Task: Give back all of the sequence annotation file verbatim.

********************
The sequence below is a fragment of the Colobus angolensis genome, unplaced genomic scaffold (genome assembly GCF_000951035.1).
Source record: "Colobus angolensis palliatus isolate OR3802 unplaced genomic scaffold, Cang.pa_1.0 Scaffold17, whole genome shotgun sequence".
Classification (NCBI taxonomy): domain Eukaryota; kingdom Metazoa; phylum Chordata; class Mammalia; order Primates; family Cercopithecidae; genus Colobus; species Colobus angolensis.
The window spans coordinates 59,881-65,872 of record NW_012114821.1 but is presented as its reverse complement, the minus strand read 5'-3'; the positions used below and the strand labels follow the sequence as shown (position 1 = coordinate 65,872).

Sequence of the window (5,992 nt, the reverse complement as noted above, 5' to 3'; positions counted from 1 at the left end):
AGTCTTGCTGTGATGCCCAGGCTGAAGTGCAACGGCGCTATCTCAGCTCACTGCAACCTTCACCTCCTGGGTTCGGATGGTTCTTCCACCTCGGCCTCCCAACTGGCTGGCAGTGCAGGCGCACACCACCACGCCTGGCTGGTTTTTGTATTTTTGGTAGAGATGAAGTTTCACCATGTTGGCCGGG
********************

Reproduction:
The sequence below is a fragment of the Colobus angolensis genome, unplaced genomic scaffold (genome assembly GCF_000951035.1).
Source record: "Colobus angolensis palliatus isolate OR3802 unplaced genomic scaffold, Cang.pa_1.0 Scaffold17, whole genome shotgun sequence".
Classification (NCBI taxonomy): domain Eukaryota; kingdom Metazoa; phylum Chordata; class Mammalia; order Primates; family Cercopithecidae; genus Colobus; species Colobus angolensis.
The window spans coordinates 59,881-65,872 of record NW_012114821.1 but is presented as its reverse complement, the minus strand read 5'-3'; the positions used below and the strand labels follow the sequence as shown (position 1 = coordinate 65,872).

Sequence of the window (5,992 nt, the reverse complement as noted above, 5' to 3'; positions counted from 1 at the left end):
AGTCTTGCTGTGATGCCCAGGCTGAAGTGCAACGGCGCTATCTCAGCTCACTGCAACCTTCACCTCCTGGGTTCGGATGGTTCTTCCACCTCGGCCTCCCAACTGGCTGGCAGTGCAGGCGCACACCACCACGCCTGGCTGGTTTTTGTATTTTTGGTAGAGATGAAGTTTCACCATGTTGGCCGGG